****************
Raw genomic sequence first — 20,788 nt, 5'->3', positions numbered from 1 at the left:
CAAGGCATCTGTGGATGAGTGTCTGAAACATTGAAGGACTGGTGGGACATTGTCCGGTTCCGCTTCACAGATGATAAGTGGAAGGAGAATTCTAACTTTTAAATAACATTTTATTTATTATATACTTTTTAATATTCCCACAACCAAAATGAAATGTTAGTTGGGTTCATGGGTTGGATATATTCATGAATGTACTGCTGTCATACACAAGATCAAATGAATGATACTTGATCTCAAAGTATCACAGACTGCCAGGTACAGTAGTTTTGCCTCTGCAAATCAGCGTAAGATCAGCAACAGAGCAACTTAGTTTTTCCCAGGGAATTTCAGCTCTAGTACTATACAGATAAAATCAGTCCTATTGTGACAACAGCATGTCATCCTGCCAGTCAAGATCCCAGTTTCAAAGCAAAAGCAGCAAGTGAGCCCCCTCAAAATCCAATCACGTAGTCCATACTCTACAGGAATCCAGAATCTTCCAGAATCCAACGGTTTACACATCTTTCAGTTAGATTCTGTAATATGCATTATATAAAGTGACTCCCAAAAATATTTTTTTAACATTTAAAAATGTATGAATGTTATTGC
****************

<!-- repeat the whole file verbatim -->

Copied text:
Raw genomic sequence first — 20,788 nt, 5'->3', positions numbered from 1 at the left:
CAAGGCATCTGTGGATGAGTGTCTGAAACATTGAAGGACTGGTGGGACATTGTCCGGTTCCGCTTCACAGATGATAAGTGGAAGGAGAATTCTAACTTTTAAATAACATTTTATTTATTATATACTTTTTAATATTCCCACAACCAAAATGAAATGTTAGTTGGGTTCATGGGTTGGATATATTCATGAATGTACTGCTGTCATACACAAGATCAAATGAATGATACTTGATCTCAAAGTATCACAGACTGCCAGGTACAGTAGTTTTGCCTCTGCAAATCAGCGTAAGATCAGCAACAGAGCAACTTAGTTTTTCCCAGGGAATTTCAGCTCTAGTACTATACAGATAAAATCAGTCCTATTGTGACAACAGCATGTCATCCTGCCAGTCAAGATCCCAGTTTCAAAGCAAAAGCAGCAAGTGAGCCCCCTCAAAATCCAATCACGTAGTCCATACTCTACAGGAATCCAGAATCTTCCAGAATCCAACGGTTTACACATCTTTCAGTTAGATTCTGTAATATGCATTATATAAAGTGACTCCCAAAAATATTTTTTTAACATTTAAAAATGTATGAATGTTATTGC